If you are experiencing stress and have trouble concentrating or sleeping, taurine can calm and focus your mind and improve sleep.
Zinc 10 mg
Zinc is an essential trace mineral that plays several important roles in the body, including in the nervous systems and stress response. Zinc helps to stabilize cortisol levels over time and has been shown to inhibit cortisol secretions. (10)
Prolonged stress can deplete levels of zinc, so if you have been experiencing anxiety and stress, supplementing with Zinc can be an effective way to start feeling better.
Chamomile Extract 100 mg
Chamomile has long been associated with love, mothers, and comfort, and it has been used for thousands of years to promote calm, and research supports its use. In a 2018 study, it was shown that chamomile is effective at reducing cortisol levels. (11)
Chamomile is also beneficial for sleep. When you experience stress, it's hard to get enough sleep, which makes it more difficult to recover. However, the flavonoid apigenin found in chamomile binds to benzodiazepine receptors in the brain, helping to promote sleep. (12)
Black pepper is considered the “King of Spices” due to its pungent compound, piperine. Piperine enhances the bioavailability of other ingredients so that you can further benefit from them.
BioPerine® is a patented extract that contains a standardized minimum of 95% Piperine. It has been found to enhance the absorption of nutrients by at least 30%.
- Caroline R. Mahoney, John Castellani, F. Matthew Kramer, Andrew Young, Harris R. Lieberman, Tyrosine supplementation mitigates working memory decrements during cold exposure, Physiology & Behavior, Volume 92, Issue 4, 2007, Pages 575-582, ISSN 0031-9384, https://doi.org/10.1016/j.physbeh.2007.05.003.
- Hase A, Jung SE, aan het Rot M. Behavioral and cognitive effects of tyrosine intake in healthy human adults. Pharmacol Biochem Behav. 2015 Jun;133:1-6. doi: 10.1016/j.pbb.2015.03.008. Epub 2015 Mar 20. PMID: 25797188.
- Candelario M, Cuellar E, Reyes-Ruiz JM, Darabedian N, Feimeng Z, Miledi R, Russo-Neustadt A, Limon A. Direct evidence for GABAergic activity of Withania somnifera on mammalian ionotropic GABAA and GABAρ receptors. J Ethnopharmacol. 2015 Aug 2;171:264-72. doi: 10.1016/j.jep.2015.05.058. Epub 2015 Jun 9. PMID: 26068424.
- Auddy, PhD, B., Hazra, PhD, J., Mitra, MD, A., Abedon, PhD, B., & Ghosal, PhD, S. (2008). Standardized Withania Somnifera Extract Signifigantly Reduces Stress-Related Parameters in Chronically Stressed Humans. A Double Blind, Randomized Placebo-Controlled Study. JANA, 11(1), 50-56. Retrieved from https://blog.priceplow.com/wp-content/uploads/2014/08/withania_review.pdf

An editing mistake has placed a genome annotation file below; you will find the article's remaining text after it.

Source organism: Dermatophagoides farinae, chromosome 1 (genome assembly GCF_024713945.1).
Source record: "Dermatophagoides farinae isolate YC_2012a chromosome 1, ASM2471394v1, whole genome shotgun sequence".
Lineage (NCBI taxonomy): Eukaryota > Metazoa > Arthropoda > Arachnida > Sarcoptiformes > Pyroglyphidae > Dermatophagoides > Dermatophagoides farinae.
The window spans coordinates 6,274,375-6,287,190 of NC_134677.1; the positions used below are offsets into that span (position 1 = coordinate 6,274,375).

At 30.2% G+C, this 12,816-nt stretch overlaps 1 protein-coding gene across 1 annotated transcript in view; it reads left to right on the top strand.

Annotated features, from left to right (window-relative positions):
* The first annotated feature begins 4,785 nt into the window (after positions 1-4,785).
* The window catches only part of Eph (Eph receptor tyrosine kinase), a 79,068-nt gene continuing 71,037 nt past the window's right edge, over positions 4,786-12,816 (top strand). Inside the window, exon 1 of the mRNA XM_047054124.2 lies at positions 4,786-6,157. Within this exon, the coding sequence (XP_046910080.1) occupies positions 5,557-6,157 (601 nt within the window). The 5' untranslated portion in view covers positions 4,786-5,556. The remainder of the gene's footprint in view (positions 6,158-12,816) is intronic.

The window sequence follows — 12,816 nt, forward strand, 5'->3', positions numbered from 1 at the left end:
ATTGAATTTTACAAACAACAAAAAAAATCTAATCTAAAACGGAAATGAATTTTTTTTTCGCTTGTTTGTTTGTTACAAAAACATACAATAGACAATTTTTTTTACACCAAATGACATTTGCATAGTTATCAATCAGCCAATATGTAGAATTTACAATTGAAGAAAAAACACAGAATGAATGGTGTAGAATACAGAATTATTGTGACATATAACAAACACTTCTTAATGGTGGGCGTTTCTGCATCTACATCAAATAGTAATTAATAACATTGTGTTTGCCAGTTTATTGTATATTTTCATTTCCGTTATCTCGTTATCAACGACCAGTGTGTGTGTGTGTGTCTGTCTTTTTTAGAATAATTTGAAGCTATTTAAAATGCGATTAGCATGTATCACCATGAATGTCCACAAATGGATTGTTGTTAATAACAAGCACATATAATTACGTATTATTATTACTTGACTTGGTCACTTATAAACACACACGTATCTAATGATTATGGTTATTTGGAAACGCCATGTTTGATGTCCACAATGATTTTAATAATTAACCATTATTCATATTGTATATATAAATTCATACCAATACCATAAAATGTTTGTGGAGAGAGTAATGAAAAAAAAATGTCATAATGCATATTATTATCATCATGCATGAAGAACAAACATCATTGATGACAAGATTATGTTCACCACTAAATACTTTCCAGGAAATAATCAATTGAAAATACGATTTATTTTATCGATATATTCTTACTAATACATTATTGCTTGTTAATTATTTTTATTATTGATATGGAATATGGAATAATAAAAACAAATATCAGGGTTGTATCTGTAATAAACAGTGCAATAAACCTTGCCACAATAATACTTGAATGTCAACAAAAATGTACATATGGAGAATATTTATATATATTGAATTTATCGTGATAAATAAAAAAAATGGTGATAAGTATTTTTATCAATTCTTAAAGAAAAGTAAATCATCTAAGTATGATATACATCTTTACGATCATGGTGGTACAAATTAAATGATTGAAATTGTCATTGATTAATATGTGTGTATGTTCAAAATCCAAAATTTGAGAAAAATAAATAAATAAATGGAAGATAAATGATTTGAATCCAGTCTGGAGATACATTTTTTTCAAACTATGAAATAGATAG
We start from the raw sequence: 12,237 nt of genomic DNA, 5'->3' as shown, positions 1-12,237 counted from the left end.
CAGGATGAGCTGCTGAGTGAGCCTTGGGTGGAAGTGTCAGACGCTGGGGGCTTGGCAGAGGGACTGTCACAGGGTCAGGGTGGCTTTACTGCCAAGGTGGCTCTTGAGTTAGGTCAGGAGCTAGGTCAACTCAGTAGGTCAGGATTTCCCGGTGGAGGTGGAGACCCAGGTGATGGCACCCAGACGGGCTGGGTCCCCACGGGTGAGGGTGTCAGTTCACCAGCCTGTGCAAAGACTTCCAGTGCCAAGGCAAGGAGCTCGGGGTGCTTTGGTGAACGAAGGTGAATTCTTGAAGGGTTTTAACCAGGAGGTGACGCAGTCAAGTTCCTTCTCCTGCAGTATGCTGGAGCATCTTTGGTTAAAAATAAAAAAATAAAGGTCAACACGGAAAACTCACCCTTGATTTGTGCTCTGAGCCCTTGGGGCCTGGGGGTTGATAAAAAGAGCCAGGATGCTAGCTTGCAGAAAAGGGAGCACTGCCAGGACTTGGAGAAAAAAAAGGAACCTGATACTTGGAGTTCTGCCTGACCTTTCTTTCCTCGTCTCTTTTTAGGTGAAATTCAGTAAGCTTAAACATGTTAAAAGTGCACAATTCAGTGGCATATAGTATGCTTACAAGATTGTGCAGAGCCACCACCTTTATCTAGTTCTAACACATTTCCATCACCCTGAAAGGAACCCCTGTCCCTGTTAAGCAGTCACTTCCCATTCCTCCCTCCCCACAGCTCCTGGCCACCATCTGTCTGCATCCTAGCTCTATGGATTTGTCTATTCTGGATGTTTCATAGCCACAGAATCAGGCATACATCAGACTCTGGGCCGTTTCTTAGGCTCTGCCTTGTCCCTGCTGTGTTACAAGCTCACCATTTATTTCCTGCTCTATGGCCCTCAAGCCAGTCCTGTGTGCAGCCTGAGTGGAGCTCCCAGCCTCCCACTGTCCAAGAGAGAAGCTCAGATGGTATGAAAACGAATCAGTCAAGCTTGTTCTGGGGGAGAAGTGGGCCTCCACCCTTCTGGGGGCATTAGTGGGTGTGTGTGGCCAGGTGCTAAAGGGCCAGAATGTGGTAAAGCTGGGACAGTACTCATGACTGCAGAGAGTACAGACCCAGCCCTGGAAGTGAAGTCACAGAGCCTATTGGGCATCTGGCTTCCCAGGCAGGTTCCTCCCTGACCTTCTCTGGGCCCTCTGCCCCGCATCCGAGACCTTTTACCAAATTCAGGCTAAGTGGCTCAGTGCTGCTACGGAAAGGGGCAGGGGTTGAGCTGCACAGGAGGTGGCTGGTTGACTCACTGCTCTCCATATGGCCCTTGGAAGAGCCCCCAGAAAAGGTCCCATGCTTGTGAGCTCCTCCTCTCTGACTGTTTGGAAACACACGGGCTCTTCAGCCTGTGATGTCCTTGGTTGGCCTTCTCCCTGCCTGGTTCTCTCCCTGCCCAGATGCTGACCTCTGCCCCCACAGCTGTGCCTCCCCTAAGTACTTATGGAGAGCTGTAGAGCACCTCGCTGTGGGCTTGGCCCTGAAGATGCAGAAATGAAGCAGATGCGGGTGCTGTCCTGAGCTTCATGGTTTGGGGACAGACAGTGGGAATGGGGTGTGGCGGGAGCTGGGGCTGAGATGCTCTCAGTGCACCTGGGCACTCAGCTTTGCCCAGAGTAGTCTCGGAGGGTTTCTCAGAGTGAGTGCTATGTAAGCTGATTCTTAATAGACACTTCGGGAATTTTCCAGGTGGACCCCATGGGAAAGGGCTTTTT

- Hellhammer J, Fries E, Buss C, Engert V, Tuch A, Rutenberg D, Hellhammer D. Effects of soy lecithin phosphatidic acid and phosphatidylserine complex (PAS) on the endocrine and psychological responses to mental stress. Stress. 2004 Jun;7(2):119-26. doi: 10.1080/10253890410001728379. PMID: 15512856.
- Murasato, Y., Harada, Y., Ikeda, M., Nakashima, Y., & Hayashida, Y. (1999). Effect of Magnesium Deficiency on Autonomic Circulatory Regulation in Conscious Rats. Hypertension, 34(2), 247-252. doi: 10.1161/01.hyp.34.2.247
- Kirkland AE, Sarlo GL, Holton KF. The Role of Magnesium in Neurological Disorders. Nutrients. 2018 Jun 6;10(6):730. doi: 10.3390/nu10060730. PMID: 29882776; PMCID: PMC6024559.
- Scientists close in on taurine's activity in the brain (Red Bull drinkers, take note) | Cornell Chronicle. (2021). Retrieved 27 April 2021, from https://news.cornell.edu/stories/2008/02/scientists-close-taurines-activity-brain
- Jia, F., Yue, M., Chandra, D., Keramidas, A., Goldstein, P., Homanics, G., & Harrison, N. (2008). Taurine Is a Potent Activator of Extrasynaptic GABAA Receptors in the Thalamus. Journal Of Neuroscience, 28(1), 106-115. doi: 10.1523/jneurosci.3996-07.2008
- Brandão-Neto J, de Mendonça BB, Shuhama T, Marchini JS, Pimenta WP, Tornero MT. Zinc acutely and temporarily inhibits adrenal cortisol secretion in humans. A preliminary report. Biol Trace Elem Res. 1990 Jan;24(1):83-9. doi: 10.1007/BF02789143. PMID: 1702662.
- Keefe JR, Guo W, Li QS, Amsterdam JD, Mao JJ. An exploratory study of salivary cortisol changes during chamomile extract therapy of moderate to severe generalized anxiety disorder. J Psychiatr Res. 2018 Jan;96:189-195. doi: 10.1016/j.jpsychires.2017.10.011. Epub 2017 Oct 16. PMID: 29080520; PMCID: PMC5710842.
- Avallone, P., Zanoli, P., Corsi, Cannazza, & Baraldi, M. (1996). Benzodiazepine-like compounds and GABA in Flower Heads of Matricaria Chamomilla. Phycotherapy Research, 10, 177-179.
- Kim, D., & Camilleri, M. (2000). Serotonin: A Mediator of The Brain–Gut Connection. American Journal Of Gastroenterology, 95(10), 2698-2709. doi: 10.1111/j.1572-0241.2000.03177.x
- M. Dattilo, H.K.M. Antunes, A. Medeiros, M. Mônico Neto, H.S. Souza, S. Tufik, M.T. de Mello, Sleep and muscle recovery: Endocrinological and molecular basis for a new and promising hypothesis, Medical Hypotheses, Volume 77, Issue 2, 2011, Pages 220-222, ISSN 0306-9877, https://doi.org/10.1016/j.mehy.2011.04.017.